For Your Information: Star Ratings Out Of Five (★★★★★) Stars

Thursday, April 18, 2013

Art House Pitstop: Upstream Color, To the Wonder, and The Place Beyond The Pines

If Upstream Color were the future of independent cinema, as some have suggested, then the American art house would be doomed indeed.  For starters, the movie is both too ambitious and incoherent.  An interpretive sci-fi romance about a young woman (Amy Seimetz) who gets preyed upon by a botanist-conman-hypnotist (Thiago Martins) and then falls in love with a lonely divorcee (played by director Shane Carruth), the film’s two storylines never exactly sync-up—at least not satisfactorily.  There’s also an evil pig farmer lurking about controlling everybody, in case you were wondering.  I ascertained that much from a single viewing.  A second might uncover more, though that would mean sitting through Upstream Color again!  No thank you.  I’ll admit, however, that the first thirty minutes are nearly good enough to justify it.  Straightaway, the aforementioned huckster breeds mind control larva, then kidnaps the heroine, temporarily lobotomizes her, and orders she sign over her life savings.  The director dispels traditional dialogue or exposition and instead allows the crime’s peculiar details to tell the story.  The thief convinces his victim that she must earn sips of water (“The greatest thing you’ve ever tasted”).  The parasites grow and slither beneath her flesh.  Both disturbing and creative, the setup is fascinating and the promise of coming explanations keeps you in suspense.  Don’t hold your breath.

In film school they say: the second act is where your movie goes to die.  And that’s precisely where Upstream Color settles in for its long and laborious death rattle.  While recovering from her amnesic episode, the woman, Kris, is approached by nice-guy Jeff, who rides the same train.  Although it’s difficult to believe this movie actually had a script (I imagine there were actors and a camera crew, but little planning beyond notes on napkins), the director does provide some characterization.  Kris lays her history of mental illness out on the table, literally showcasing her assortment of prescriptions.  Jeff, in reply, talks candidly about his divorce due to substance abuse (somehow his wife didn’t realize she’d married a junkie).  The relationship develops sweetly and listlessly and the movie never seems interested in connecting back to its prologue.  To shroud the narrative weaknesses, there’s plenty of vacuous “style”.  The cinematography is wan and naturalistic with perpetual soft-focus suitable perhaps for Kris’s initial delirium, though hardly for the lovers’ romantic melancholy.  The editing is staccato pseudo-impressionism, like falling dominoes of match cuts, jump cuts, and geographical ellipses.  While I often applaud audio-visual experimentation, and can usually forgive leaps in rhyme or reason, it’s the film’s shallow pretention and self-consciousness that bugged me.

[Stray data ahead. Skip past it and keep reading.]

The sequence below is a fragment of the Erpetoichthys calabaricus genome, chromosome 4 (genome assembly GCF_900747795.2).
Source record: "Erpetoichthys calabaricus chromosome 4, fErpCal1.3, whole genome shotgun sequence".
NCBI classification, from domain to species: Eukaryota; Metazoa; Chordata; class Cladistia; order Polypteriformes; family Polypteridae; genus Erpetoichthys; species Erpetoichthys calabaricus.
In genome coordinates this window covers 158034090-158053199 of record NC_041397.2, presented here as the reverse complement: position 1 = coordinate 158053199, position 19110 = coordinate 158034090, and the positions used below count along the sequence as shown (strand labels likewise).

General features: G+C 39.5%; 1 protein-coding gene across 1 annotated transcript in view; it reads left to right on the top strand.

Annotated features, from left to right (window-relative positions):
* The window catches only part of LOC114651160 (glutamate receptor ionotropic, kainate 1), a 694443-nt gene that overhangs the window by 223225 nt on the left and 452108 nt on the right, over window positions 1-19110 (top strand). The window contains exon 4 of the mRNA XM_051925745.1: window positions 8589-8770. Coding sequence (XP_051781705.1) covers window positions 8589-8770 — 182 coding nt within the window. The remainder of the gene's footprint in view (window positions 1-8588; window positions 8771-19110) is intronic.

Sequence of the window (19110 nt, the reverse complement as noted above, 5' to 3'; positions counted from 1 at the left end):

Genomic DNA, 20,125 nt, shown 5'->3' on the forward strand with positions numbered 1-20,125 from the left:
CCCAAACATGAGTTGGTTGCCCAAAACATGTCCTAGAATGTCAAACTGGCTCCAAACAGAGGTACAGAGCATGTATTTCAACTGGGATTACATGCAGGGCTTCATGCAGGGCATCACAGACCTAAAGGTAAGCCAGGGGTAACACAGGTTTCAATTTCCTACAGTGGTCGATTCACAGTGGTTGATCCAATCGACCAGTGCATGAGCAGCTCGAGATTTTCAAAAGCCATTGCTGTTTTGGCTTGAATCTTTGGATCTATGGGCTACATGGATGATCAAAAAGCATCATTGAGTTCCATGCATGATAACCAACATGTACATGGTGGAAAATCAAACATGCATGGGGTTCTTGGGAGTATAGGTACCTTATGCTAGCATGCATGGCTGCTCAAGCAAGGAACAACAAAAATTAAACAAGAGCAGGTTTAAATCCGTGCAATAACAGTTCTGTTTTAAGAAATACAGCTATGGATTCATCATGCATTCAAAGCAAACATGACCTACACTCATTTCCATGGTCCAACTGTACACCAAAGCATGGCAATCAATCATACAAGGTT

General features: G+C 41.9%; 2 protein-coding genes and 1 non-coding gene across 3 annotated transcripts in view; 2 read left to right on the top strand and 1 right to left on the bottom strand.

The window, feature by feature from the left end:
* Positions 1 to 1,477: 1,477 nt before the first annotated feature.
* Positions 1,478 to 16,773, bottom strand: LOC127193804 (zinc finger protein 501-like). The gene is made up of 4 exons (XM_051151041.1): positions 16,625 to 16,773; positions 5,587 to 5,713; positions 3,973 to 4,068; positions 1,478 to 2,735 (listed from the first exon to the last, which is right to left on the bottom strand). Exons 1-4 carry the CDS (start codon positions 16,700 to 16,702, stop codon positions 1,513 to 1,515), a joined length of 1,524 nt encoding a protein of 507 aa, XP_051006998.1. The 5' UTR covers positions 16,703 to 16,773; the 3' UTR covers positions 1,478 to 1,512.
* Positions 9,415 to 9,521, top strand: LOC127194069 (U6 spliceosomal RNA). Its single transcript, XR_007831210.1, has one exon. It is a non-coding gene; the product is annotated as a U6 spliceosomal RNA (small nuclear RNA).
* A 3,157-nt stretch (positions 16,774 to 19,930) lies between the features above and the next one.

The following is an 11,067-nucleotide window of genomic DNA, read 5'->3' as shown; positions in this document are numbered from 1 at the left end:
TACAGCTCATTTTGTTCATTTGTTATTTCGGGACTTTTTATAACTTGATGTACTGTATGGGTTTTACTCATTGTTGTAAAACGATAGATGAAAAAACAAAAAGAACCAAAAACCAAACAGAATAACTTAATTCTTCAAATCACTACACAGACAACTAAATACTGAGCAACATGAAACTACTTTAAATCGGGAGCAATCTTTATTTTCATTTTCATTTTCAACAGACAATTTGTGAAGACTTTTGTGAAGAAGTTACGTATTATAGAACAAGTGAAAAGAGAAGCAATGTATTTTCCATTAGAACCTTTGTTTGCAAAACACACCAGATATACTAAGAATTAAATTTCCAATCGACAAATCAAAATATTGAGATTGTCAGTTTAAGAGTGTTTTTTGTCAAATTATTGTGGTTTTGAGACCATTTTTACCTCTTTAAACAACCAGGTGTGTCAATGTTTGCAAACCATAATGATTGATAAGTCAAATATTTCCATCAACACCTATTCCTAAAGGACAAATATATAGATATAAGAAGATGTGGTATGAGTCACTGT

Then of course, there’s the diabolical pig farmer (Andrew Sensenig).  Nicknamed the Sampler, due to his obsession with Foley recording, the farmer, we suspect, was the puppet master behind Kris’s abduction.  Part abstract entity and part Peeping Tom, the Sampler acts as omnipresent observer, watching human beings like they’re livestock worthy of study and dissection.  Sometimes he’s imperceptible, notably in a tangential subplot where a troubled married couple argues while he snoops from the corner.  The film makes frequent juxtapositions between pigs and people, mostly through associative editing and symbolism.  Are the two rebellious porkers in the pen supposed to be Kris and Jeff?  Who knows?  Who cares?  Carruth clearly has something to say about the nature of man and beast.  I couldn’t for the life of me tell you what that is.  The parallel stories of the Sampler and the lovers eventually intersect.  I won’t explain how or why (even if I could), but I will say that by the time they finally dovetail, the director can’t scramble the shards into anything adequately cohesive or satisfying.  For the record, Upstream Color’s greatest asset, I believe, besides its squandered beginning, is the lead performance.  With a face like young Jennifer Jason Leigh and a delicate voice like Natalie Portman, the auspicious Seimetz could be worth revisiting.  The rest is slop for the hogs.

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Speaking of slop.  Writer/director Terrence Malick indulges his worst appetites in To the Wonder.  Our most patient filmmaker-philosopher-poet, Malick once waited twenty years between projects (1978’s Days of Heaven and 1998’s The Thin Red Line).  To the Wonder arrives a comparatively meager two years after his groundbreaking opus, The Tree of Life, and although similar in tone and style, the former feels as premature as the latter felt millennially evolved.  Malick’s drama is about one man’s erratic relationships with two beautiful women.  It shares elements with his previous works—gorgeous cinematography, minimalist story, whispered narration (now in French and Spanish!) and excessive metaphysical pondering—but none of their (ahem) wonder.  His prior pieces each utilized strong dramatic/historical foundations (mass murder, turn-of-the-century labor, war, the discovery of America, and the Big Bang) to anchor all the ontological meditating.   Set in the present and not around a momentous event, To the Wonder has little ballast for its freeform meandering.  The film premiered to cold reception at Cannes last year, and while I echo the disappointment, I can’t call To the Wonder completely dull.  Malick’s loose companion to The Tree of Life may be a chore to watch yet it’s still spottily profound.